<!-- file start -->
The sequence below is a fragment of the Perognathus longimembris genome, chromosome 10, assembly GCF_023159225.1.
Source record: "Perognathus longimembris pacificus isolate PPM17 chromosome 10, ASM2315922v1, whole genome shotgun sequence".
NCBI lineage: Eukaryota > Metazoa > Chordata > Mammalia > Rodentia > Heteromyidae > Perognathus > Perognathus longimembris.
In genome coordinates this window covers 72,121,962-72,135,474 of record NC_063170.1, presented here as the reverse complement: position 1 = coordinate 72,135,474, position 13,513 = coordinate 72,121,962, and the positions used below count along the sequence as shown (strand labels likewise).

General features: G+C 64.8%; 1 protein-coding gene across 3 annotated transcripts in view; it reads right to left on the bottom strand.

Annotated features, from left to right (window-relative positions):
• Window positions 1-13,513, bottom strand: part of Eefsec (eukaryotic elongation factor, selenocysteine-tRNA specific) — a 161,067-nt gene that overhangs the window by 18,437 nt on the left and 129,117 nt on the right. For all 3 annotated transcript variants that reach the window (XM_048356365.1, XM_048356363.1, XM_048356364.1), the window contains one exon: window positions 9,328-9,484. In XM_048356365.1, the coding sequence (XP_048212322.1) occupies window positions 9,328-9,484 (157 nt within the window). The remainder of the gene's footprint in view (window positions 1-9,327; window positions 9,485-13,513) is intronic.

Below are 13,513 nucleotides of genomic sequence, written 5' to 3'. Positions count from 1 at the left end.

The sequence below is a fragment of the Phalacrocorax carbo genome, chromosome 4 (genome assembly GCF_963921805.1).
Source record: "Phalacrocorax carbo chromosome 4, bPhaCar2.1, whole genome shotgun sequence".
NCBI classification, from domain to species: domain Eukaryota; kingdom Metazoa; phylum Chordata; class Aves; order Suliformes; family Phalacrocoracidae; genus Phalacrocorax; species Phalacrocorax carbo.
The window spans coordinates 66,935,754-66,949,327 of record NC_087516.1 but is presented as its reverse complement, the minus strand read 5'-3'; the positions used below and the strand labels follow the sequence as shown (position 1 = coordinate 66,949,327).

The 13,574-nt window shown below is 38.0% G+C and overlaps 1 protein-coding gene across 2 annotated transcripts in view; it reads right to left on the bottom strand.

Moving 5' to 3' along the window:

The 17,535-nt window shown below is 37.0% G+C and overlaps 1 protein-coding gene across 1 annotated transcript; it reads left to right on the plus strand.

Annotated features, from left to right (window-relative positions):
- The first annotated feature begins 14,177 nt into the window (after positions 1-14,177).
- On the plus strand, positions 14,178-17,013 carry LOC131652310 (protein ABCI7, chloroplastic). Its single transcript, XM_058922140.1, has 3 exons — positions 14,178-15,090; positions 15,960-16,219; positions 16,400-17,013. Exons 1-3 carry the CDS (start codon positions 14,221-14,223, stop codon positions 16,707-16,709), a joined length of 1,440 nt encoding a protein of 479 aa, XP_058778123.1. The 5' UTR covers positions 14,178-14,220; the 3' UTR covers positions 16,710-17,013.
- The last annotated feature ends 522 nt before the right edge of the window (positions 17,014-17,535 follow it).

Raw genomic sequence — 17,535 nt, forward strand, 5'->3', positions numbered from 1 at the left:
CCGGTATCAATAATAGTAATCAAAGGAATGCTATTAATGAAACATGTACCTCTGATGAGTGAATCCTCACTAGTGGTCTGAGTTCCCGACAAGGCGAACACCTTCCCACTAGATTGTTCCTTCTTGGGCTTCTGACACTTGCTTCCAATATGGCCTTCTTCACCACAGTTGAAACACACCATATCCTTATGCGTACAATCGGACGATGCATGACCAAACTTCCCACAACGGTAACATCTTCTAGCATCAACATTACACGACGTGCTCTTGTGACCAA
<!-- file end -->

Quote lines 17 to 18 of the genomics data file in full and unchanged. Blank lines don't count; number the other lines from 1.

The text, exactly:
- The first annotated feature begins 14,177 nt into the window (after positions 1-14,177).
- On the plus strand, positions 14,178-17,013 carry LOC131652310 (protein ABCI7, chloroplastic). Its single transcript, XM_058922140.1, has 3 exons — positions 14,178-15,090; positions 15,960-16,219; positions 16,400-17,013. Exons 1-3 carry the CDS (start codon positions 14,221-14,223, stop codon positions 16,707-16,709), a joined length of 1,440 nt encoding a protein of 479 aa, XP_058778123.1. The 5' UTR covers positions 14,178-14,220; the 3' UTR covers positions 16,710-17,013.